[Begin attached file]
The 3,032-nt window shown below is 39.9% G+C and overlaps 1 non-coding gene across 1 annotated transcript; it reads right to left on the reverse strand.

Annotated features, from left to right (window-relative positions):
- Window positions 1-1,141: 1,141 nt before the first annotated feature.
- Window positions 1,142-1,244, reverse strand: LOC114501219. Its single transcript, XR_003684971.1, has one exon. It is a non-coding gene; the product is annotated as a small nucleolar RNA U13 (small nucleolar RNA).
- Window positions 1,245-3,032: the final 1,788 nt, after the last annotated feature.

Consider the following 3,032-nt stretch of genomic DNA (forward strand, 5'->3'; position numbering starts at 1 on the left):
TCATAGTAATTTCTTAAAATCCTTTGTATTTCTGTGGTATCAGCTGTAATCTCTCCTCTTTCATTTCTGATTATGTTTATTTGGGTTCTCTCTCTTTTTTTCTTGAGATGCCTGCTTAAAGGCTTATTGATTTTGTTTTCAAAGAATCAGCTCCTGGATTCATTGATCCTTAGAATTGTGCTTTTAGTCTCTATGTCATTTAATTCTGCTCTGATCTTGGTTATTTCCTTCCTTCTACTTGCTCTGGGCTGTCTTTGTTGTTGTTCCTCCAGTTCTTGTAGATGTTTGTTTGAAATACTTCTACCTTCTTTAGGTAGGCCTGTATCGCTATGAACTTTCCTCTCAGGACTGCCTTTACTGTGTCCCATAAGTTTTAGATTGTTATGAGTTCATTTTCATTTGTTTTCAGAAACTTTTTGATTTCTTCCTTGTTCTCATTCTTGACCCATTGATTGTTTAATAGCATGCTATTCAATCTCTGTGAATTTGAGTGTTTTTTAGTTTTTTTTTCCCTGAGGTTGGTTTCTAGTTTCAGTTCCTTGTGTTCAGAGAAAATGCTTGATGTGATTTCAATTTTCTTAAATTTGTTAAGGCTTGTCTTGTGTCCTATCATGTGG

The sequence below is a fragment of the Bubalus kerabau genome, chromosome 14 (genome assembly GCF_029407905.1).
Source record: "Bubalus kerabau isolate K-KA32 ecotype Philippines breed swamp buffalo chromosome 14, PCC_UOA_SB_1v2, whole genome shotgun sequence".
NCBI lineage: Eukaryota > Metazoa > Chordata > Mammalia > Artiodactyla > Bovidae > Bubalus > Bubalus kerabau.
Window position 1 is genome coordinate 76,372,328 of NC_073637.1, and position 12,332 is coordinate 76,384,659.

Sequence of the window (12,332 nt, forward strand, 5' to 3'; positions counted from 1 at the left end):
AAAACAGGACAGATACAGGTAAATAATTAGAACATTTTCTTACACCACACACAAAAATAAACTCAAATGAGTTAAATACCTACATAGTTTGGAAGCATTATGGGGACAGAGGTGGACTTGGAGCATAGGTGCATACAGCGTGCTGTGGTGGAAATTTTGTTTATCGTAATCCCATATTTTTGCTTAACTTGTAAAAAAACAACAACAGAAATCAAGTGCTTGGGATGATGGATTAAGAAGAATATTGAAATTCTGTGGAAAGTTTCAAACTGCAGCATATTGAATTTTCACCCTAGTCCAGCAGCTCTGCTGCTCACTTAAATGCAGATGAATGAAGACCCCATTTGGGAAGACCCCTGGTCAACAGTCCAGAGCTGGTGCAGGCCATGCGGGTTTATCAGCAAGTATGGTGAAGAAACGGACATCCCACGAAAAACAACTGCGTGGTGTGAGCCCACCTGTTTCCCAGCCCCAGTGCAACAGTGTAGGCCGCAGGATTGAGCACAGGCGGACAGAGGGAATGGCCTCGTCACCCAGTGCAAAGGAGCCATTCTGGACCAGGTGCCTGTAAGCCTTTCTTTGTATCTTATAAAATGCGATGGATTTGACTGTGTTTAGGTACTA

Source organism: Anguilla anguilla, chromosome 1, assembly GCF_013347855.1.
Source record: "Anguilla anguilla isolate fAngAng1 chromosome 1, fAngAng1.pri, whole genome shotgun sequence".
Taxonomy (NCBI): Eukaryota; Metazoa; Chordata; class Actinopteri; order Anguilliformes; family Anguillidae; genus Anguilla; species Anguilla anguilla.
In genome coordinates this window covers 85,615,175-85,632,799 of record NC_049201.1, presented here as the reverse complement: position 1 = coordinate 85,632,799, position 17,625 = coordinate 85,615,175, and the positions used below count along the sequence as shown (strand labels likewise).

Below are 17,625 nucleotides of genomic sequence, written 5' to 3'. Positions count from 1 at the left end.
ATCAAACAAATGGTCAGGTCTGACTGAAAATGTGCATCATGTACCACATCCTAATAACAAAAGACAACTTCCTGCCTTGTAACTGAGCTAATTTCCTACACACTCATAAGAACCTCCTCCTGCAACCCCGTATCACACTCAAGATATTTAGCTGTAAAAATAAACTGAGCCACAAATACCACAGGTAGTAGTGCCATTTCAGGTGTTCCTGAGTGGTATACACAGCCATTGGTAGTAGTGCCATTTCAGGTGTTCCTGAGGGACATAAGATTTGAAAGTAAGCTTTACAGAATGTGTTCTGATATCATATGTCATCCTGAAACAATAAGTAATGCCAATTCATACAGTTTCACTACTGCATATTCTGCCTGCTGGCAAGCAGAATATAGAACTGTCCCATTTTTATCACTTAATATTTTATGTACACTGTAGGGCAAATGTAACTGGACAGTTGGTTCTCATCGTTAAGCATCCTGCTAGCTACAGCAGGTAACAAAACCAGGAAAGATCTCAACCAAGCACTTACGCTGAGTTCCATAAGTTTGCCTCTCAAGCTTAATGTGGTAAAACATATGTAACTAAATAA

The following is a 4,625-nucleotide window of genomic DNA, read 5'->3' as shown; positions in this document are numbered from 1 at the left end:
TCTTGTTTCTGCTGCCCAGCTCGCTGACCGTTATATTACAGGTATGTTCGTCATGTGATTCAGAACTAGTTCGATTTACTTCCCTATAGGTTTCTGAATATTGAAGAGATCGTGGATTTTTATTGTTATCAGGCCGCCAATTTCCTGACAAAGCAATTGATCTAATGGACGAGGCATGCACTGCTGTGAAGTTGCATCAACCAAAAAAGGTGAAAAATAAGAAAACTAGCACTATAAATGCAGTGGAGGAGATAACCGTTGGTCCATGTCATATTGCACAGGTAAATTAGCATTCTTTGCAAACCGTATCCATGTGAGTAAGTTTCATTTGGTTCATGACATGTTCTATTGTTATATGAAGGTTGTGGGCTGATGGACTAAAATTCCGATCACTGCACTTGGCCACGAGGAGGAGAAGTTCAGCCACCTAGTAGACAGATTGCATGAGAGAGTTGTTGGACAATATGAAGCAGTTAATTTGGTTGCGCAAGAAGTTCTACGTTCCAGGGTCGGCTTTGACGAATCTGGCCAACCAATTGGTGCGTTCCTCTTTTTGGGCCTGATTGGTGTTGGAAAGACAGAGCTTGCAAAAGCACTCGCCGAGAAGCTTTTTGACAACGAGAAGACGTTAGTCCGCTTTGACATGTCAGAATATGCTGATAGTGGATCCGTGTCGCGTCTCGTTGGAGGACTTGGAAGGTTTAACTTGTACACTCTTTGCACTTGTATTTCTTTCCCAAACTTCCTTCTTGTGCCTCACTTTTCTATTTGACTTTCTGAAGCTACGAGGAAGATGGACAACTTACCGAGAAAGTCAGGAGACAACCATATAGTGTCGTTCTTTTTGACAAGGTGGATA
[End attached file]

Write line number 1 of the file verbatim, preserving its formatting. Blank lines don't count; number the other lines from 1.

The 3,032-nt window shown below is 39.9% G+C and overlaps 1 non-coding gene across 1 annotated transcript; it reads right to left on the reverse strand.